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ed_jacobson

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About ed_jacobson

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  1. Hey guys, thanks for the advice. It sounds as if it's as simple as getting a decent external hard drive. I think I'm partial to the external variety for the reasons krazypoloc stated and because I can connect it when I want, but if the computer goes down, I can hook it up to a different computer or laptop and all of the data will be there. The external ones are a little more expansive, but not much. I am considering this one: http://www.newegg.com/Product/Product.aspx...N82E16822186046 for $127.50 including shipping. Not bad for 500 gigs. It's USB only, but I have the ultra-d, which I think has only 400 firewire, which I don't think it much faster than USB anyway.
  2. My name is ed_jacobson, and I don't back up my data. There, I admitted it. I had a problem with my computer this past week that, thankfully, was resolved with the help of some dfi-streeters. While the computer was down, I realized just how much data I had on those hard drives and how susceptible it is to some malfunction and/or hard drive failure. This is a computer used by a six person household, so there are loads of photos, video and music files, and other stuff that, were it to be lost, I'd get the evil eye from five other people and I'd be kicking myself left, right, and sideways. So, this got me to thinking about the best and most cost effective hard drive back up strategy, and I've done some research, but there doesn't seem to be a simple, clear answer. Presumably, I will need some new hardware, like an external hard drive, and possibly some sofware (like Norton Ghost?) that will backup (and compress?) the saved data. But that's where I'm not very clear, so any advice or suggestions are appreciated. Fry's has Ghost as part of a bundle with a net cost of $20 after rebates http://shop1.outpost.com/product/5276437 and that's why I was thinking about Ghost specifically, but I can't tell whether it does what I would like it to do or whether there are better and/or cheaper options. I have the following three hard drives to be backed up: C:, about 40GB containing my Windows installation and other software. E:, about 60GB (and growing) of Windows document files...personal settings, word, excel, music files, and most important, mostly irreplacable digital photos. F:, about 200GB of working video files. These are not essential to backup as they are working files that are replacable. I'm not creating the next indie film, just home video productions. G:, about 100GB (and growing) of finished video files. I mostly have these archived on minidv tapes and dvds, but as long as I'm developing a backup strategy, I'd like to back up these files at least monthly to make it easier to retrieve them should something go wrong. I just ordered a 500GB Samsumg hard drive with the intent of using this drive just for storing finished video files, so this third hard drive isn't in my sig yet. Ideally, I'd like to back this data up onto something like an external hard drive on a regular basis (weekly? monthly?) using some software that compresses the data so it uses up less space when backed up than it does on the hard drives, but I'm not sure if that is the best way to do what I'm seeking to do. Is it better to not compress the data and save it 1:1? Should I just get something like this: http://www.newegg.com/Product/Product.aspx...Tpk=HD500UFAPE5 and call it a day? All ideas and suggestions are appreciated.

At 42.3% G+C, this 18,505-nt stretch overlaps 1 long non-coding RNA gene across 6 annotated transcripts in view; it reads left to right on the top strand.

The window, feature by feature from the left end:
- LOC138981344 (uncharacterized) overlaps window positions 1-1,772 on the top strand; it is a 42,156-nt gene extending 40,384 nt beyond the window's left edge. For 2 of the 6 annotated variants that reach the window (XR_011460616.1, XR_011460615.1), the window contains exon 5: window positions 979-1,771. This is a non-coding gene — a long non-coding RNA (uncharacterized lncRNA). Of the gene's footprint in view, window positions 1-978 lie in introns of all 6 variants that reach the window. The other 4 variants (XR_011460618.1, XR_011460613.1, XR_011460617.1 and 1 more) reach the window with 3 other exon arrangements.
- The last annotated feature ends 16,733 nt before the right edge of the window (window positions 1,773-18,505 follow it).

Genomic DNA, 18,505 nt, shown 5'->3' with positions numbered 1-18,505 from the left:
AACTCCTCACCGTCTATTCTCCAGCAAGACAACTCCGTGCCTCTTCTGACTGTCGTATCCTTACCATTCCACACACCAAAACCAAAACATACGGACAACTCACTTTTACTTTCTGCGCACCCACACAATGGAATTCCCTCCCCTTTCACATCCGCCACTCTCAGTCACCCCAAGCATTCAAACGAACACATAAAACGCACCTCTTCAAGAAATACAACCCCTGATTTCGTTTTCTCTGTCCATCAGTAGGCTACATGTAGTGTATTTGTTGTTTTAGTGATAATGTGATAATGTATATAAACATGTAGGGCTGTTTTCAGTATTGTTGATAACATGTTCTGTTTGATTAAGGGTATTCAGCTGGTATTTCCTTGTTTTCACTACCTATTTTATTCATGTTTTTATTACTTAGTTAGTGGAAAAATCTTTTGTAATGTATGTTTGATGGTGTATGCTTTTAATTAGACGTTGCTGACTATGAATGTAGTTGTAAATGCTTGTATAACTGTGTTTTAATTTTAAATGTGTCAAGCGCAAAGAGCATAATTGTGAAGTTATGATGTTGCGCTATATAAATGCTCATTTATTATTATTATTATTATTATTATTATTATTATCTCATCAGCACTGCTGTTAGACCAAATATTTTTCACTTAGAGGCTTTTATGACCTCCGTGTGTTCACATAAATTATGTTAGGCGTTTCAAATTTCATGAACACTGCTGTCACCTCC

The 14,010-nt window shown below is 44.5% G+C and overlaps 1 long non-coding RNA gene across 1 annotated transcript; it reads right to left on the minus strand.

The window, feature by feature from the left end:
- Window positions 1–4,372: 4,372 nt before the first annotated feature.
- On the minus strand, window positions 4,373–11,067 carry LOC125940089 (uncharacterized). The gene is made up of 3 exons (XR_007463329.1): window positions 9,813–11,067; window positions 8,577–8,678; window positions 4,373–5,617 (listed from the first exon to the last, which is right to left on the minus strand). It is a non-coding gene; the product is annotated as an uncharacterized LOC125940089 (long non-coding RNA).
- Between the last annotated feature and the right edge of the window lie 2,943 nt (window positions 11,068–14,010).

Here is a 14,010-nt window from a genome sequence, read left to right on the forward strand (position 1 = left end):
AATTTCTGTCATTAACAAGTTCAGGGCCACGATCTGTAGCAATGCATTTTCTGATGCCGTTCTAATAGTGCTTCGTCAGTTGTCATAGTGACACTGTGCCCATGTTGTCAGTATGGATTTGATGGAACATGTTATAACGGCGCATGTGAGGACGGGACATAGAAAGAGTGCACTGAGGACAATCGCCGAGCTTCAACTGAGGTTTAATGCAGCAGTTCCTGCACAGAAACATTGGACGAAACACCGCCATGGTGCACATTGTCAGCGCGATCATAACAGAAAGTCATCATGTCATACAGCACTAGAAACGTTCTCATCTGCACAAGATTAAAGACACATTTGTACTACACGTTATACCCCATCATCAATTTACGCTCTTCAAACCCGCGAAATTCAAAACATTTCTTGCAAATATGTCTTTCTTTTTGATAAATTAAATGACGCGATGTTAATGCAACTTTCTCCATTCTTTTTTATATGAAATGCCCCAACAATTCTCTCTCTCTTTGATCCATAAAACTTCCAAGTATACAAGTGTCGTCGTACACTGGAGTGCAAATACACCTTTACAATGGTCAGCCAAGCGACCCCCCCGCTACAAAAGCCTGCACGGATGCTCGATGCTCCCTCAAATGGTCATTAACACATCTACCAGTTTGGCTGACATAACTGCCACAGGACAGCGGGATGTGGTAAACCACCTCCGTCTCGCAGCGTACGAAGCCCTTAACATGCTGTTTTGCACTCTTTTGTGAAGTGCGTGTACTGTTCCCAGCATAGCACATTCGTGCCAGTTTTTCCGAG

3. HITandRUN, I've been looking at that Thermalright HR-05-SLI. The reviews at Newegg say the mounting mechanism seems a little flimsly. Does it work acceptably, in your opinion, or did you do anything to mount it differently?